Abstract

Traditionally, multiphase flow in porous media is described by the so-called extended Darcy’s Law, which is based on the original Darcy’s Law by including the relative permeability. The driving force in the horizontal direction is only the pressure gradient, which means that flow will cease without a pressure gradient. However,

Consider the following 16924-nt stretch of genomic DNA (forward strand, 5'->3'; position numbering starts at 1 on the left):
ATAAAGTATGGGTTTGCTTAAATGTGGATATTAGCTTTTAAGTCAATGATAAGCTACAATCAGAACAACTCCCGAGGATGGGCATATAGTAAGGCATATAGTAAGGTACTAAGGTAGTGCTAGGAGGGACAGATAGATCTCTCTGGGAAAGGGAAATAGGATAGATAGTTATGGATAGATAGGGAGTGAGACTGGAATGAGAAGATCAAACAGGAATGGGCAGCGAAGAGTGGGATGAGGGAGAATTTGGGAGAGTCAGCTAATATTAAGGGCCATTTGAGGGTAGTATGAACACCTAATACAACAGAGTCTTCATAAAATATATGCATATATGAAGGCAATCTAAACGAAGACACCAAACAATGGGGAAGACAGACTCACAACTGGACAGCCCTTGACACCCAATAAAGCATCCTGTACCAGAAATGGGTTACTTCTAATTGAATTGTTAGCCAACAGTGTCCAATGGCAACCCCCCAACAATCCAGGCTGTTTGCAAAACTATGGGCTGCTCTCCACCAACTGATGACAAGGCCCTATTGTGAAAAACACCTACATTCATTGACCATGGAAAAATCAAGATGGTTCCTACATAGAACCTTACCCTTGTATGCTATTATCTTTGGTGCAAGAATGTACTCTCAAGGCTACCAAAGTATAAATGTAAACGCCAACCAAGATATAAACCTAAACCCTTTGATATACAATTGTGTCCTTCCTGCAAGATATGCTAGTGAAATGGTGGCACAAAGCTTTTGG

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this is contradicted by experimental evidence (Kona, 1997). Hassanizadeh and Gray (1993b) found that the actual driving force for the horizontal flow of a phase is the gradient in the Gibbs free energy, which itself is a function of saturation, specific interfacial area, and fluid pressure. Thus, in addition to the pressure gradient, gradients in saturation and the specific interfacial area also appear in the generalized Darcy’s law. This means that in principle it is possible to maintain gradients in pressure and saturation under no flow conditions. Since few studies of the generalized formula exist, in this thesis we only consider the saturation gradient as a new driving force in order to reduce uncertainties in the estimation of parameters. In addition to the generalized Darcy’s law, the constitutive relationship between capillary pressure and saturation is fundamental to characterizing unsaturated flow in soils. Traditionally, capillary pressure, defined as the difference in fluid pressures, is assumed to be a function of saturation. Rather than resorting to a hysteretic relationship, Hassanizadeh and Gray (1993b) have suggested that non-uniqueness in the capillary pressure-saturation relationship can be modelled by introducing the air-water specific interfacial area into the formulation. The main objective of this research is to provide an increased understanding of the advanced theories of two-phase flow presented above. To achieve this objective, experiments, numerical simulations, and mathematical analyses have been performed. Specific objectives are as follows: simulating an existing horizontal redistribution experiment, to test the validity of the generalized Darcy’s law; designing, performing and simulating well-defined horizontal redistribution experiments, to have a better understanding of the generalized Darcy’s law; simulating an existing downward infiltration experiment, including dynamic capillarity effects; analysing the dynamic capillarity effect term mathematically, in order to gain insights in its effect on the solutions; designing and performing well-defined experiments to quantify the dynamic capillarity effect.
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